Patient matching is one of the major challenges facing the US healthcare system. It is becoming much more difficult as we enter an era where the amount and diversity of patient data is exploding with patient portals, patient engagement applications, telemedicine, and personal health records.
Simultaneously, patient matching is becoming exponentially more important for patient safety, as well as to lower costs, to enable population health analytics, and to exchange patient information with other providers, payers, HIEs, and government agencies.
Yet we have relied on the same technology to help us in this effort since the 1990s: the master patient index (MPI), which is simply a large database of every patient at a healthcare organization and which links all of a patient’s records across that organization’s departments and IT systems.
But unfortunately, MPIs have not kept pace with changing healthcare needs. Simply put, their matching algorithms require accurate and consistent patient demographic data to match patient records. But patient demographic data is notoriously out-of-date, errored, and incomplete. In fact, more than 30 percent of the demographic data in any given MPI is typically incorrect in some way.
To compensate, organizations must invest an enormous amount of extra money into their MPIs to improve their matching and their data. Because of this, the sad fact is that conventional MPIs have a much higher total cost of ownership (TCO) than advertised.
These extra unadvertised costs can be broken down into three main categories.
Conventional MPIs require tuning, early and often
As mentioned, the demographic data in MPIs is often faulty. There are multiple reasons for this. For example, phone numbers, emails addresses and even names change over time; spelling and transcription errors are common and unavoidable; and some data might be missing or entered with default values (like a birthdate of 01/01/1900).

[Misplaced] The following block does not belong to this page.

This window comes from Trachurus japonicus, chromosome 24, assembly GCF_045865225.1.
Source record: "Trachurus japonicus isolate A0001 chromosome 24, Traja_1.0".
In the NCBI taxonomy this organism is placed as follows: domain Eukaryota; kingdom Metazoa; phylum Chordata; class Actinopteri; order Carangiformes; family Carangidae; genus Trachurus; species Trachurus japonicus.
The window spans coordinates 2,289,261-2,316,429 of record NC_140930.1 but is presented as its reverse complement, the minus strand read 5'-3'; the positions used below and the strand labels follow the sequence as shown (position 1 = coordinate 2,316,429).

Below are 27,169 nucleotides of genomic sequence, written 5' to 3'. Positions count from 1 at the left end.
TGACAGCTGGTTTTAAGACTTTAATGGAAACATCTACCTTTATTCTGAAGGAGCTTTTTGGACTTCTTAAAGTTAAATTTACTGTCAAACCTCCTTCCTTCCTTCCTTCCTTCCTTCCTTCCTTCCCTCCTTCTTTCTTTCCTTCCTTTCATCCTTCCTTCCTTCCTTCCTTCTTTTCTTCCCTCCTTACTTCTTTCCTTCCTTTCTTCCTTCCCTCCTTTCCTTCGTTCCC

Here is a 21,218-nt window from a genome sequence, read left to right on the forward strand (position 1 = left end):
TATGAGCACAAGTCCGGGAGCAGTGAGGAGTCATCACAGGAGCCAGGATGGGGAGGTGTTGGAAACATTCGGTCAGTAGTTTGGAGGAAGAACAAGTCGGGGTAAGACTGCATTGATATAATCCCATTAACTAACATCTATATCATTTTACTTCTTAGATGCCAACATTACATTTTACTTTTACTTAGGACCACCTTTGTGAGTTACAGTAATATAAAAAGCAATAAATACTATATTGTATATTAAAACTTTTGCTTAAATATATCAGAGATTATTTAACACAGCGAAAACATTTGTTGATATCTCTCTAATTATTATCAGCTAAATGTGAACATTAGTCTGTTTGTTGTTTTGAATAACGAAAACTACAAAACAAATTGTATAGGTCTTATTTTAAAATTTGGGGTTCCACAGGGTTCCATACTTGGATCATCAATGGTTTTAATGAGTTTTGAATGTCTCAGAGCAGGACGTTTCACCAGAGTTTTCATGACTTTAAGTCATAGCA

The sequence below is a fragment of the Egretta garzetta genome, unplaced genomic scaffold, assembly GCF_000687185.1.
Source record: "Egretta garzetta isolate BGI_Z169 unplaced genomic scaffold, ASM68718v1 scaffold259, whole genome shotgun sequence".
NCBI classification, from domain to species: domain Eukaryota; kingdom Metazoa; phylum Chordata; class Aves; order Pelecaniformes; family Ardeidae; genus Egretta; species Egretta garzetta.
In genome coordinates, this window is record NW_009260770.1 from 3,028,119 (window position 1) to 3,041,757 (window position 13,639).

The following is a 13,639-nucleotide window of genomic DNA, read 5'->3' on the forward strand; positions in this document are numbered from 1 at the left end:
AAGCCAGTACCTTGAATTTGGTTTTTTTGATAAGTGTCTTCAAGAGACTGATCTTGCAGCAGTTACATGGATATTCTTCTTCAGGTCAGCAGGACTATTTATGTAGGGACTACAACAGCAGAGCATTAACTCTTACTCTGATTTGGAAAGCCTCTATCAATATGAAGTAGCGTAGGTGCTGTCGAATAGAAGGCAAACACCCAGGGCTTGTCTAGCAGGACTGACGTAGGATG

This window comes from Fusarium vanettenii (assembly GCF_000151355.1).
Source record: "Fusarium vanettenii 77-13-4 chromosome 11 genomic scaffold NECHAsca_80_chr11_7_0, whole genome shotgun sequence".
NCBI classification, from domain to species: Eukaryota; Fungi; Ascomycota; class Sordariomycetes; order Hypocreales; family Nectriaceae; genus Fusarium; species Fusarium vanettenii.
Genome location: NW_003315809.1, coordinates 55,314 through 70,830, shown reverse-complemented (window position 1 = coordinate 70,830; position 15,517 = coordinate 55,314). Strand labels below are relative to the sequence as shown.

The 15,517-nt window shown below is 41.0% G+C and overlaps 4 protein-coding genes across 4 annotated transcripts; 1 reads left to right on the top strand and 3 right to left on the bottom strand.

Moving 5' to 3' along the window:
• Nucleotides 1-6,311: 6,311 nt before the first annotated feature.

To compensate for this bad data and to account for unique patient populations, conventional MPIs’ algorithms must be finely tuned when they are implemented. This is often a timely process that can last for months and requires a lot of manual effort and complex data science.
Moreover, MPIs must be re-tuned with each new data source to adjust for new data discrepancies. Conventional MPIs do not advertise this cost and effort as part of their total cost of ownership – and for good reason. This fine tuning can cost up to $150,000 – $200,000 every 3 years, as well as with every new data source.
Conventional MPIs require a lot of data stewardship
When an MPI isn’t sure about a match, that potential match must be manually reviewed and resolved by data stewards or health information management (HIM) professionals. Hundreds of thousands or even millions of potential matches accumulate in backlog as data stewards try to keep up.
To take a real-world example, one HIE with over 3.5 million patient identities in its MPI had determined that 187,000 potential matches needed to be manually reviewed and resolved. This backlog of potential matches would have taken four data stewards over two years to resolve.
Ultimately, data stewardship ends up being a huge unforeseen cost of conventional MPIs as each data steward can cost over $40,000 – $50,000 per year. And without investing in these data stewards, MPIs become riddled with duplicates, leading to incomplete health records at the point of care and causing missed revenue due to denied claims.
Conventional MPIs require upgrades every few years
Like any enterprise software that sits on premises, conventional MPIs must be upgraded every few years. These upgrades are often time consuming as well as expensive, costing between $100,000 – $300,000 every 3-5 years.
The bottom line is that conventional MPIs have a much higher total cost of ownership than advertised (see graph below). While vendors often include license and implementation costs, maintenance fees, and hardware in their cost calculations, they often conveniently leave out the items mentioned above. As we can see, that adds up to a much greater TCO than expected.
The Solution: Next-generation SaaS MPIs
Conventional MPI technologies are not only expensive, they have reached their accuracy limits and have begun to fail with the increasing demands for accurate patient matching. But a new generation of Software-as-a-Service (SaaS) MPI technologies are now on the scene to help decrease costs, increase ease-of-use, while also greatly increasing matching accuracy.
For example, one type of SaaS MPI technology called a “universal” MPI leverages a new type of patient matching architecture called Referential Matching that is so accurate it requires no tuning and can decrease data stewardship by 50-75%. And because these universal MPIs are SaaS-based, organizations can simply “plug into” them to gain a world-class patient matching solution in weeks – without any maintenance or upgrades required.
Importantly, these SaaS MPIs are not simply cloud-hosted versions of conventional MPI technologies, but rather have been built to leverage the true power of the cloud by offering revolutionary features not available with conventional MPI technologies – even ones that are hosted in the cloud.
SaaS technologies such as these will help to solve patient matching challenges while also reducing the TCO of MPIs.